Pakistan's recent temporary closure of a key supply route for NATO ISAF forces in Afghanistan raises fresh questions about whether Pakistan is fully capable of defeating the Pakistani Taliban. Few people doubt the Pakistani government's public commitment to tackle terrorism. However, there are well-documented reports of rogue elements in Pakistan's intelligence services providing material and moral support to the Taliban in Pakistan and Afghanistan.
The Taliban attack on NATO fuel trucks that prompted the closure of the supply route underlines the importance for NATO of developing alternative supply routes through Russia and Central Asia. Russia and NATO have a common interest in defeating Islamist jihadi terrorism. Russia is not always aligned with western interests in the region - as its determined stance on Iran indicates, which it may live to regret one day - but it should not be deterred from cooperation with NATO over Afghanistan by its previous military humiliations in that strife-torn country. Russia has a key interest in stabilising the wider Middle East and Central Asia where jihadism is active and gives active succour to Russia's enemies in its own north Caucasus republics.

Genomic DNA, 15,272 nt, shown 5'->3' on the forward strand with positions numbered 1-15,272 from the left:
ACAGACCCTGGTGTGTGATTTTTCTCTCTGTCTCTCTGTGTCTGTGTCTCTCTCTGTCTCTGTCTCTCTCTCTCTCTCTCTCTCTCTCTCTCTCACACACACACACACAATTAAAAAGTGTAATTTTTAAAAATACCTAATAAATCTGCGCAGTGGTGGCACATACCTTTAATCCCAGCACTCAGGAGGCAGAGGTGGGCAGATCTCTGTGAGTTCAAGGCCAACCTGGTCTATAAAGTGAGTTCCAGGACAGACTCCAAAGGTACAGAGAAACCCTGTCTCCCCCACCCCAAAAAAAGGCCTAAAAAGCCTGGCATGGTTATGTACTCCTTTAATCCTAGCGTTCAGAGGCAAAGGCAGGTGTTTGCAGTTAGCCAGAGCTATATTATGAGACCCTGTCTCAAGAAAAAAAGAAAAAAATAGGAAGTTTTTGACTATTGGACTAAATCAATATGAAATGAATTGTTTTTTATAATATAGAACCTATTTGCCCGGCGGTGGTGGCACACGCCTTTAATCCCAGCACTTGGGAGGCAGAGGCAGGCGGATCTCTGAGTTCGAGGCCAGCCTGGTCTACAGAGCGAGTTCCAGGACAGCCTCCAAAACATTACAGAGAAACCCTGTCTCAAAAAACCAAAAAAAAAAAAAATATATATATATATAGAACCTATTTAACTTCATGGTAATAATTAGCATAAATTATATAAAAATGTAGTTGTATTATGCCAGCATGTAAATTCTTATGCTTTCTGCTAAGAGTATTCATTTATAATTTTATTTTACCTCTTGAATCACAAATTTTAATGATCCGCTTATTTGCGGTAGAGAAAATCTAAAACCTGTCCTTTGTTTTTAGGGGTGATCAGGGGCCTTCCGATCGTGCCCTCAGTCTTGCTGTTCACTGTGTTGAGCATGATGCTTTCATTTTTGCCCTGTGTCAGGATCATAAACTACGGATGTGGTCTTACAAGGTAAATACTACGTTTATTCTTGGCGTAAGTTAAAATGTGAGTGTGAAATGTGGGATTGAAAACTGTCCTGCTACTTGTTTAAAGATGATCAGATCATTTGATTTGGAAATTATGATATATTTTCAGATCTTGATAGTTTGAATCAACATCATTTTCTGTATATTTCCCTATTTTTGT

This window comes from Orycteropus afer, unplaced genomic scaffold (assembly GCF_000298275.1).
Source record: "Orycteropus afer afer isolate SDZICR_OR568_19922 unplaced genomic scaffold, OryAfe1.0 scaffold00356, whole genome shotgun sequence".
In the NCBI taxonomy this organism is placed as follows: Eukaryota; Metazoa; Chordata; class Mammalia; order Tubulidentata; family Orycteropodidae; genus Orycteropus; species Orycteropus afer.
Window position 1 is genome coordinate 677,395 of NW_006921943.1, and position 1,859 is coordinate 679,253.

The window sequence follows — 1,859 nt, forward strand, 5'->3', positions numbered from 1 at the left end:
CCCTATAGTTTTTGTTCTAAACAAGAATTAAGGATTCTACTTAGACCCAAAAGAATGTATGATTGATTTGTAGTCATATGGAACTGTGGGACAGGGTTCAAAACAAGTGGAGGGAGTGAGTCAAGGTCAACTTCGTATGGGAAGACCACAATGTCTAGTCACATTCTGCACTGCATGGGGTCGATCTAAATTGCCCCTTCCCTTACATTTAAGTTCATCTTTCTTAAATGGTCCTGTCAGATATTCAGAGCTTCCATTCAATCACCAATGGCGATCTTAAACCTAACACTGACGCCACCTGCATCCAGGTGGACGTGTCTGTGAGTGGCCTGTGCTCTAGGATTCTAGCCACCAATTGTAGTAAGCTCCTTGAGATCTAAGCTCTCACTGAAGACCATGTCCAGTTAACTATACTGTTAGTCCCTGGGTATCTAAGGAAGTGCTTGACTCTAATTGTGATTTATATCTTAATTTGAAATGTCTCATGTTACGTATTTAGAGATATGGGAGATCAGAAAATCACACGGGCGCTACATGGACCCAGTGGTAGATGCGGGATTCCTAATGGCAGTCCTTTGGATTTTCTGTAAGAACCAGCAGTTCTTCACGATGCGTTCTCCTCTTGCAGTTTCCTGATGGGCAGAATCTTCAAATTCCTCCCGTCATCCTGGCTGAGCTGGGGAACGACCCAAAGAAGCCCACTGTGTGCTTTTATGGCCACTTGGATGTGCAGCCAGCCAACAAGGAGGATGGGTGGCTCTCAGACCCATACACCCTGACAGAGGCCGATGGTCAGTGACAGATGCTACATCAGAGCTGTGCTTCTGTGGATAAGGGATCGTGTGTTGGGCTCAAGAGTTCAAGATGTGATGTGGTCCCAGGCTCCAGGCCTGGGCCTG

This attack on a vital supply convoy has underlined that any discussion about security in Afghanistan must take into account the situation in Pakistan. And the situation in Pakistan is not looking too promising right now, as officials in the Obama administration are acknowledging increasingly openly.
The floods that devastated swathes of Pakistan two months ago were an unexpected calamity the country could ill afford. Already beset by a weak central government, hamstrung by a feeble economy and with terrorists operating largely unfettered on its soil, Pakistan now has the overwhelming task of helping the estimated 20 million people who lost their homes and livelihoods in the flooding. For its part, the European Parliament has offered its deepest sympathies to those affected by this tragedy and has called for the EU to intensify humanitarian aid efforts.
Even a wealthy western democracy would struggle to cope on its own with a catastrophe of this magnitude. But for Pakistan, the flooding has not surprisingly proved too much for its government to handle. Indeed, the fact that the army very quickly took responsibility for the immediate aid effort tells us all we need to know about where power in Pakistan really lies. Certainly the restoration of full democratic civilian government under President Asif Ali Zardari has proved to be largely an illusion.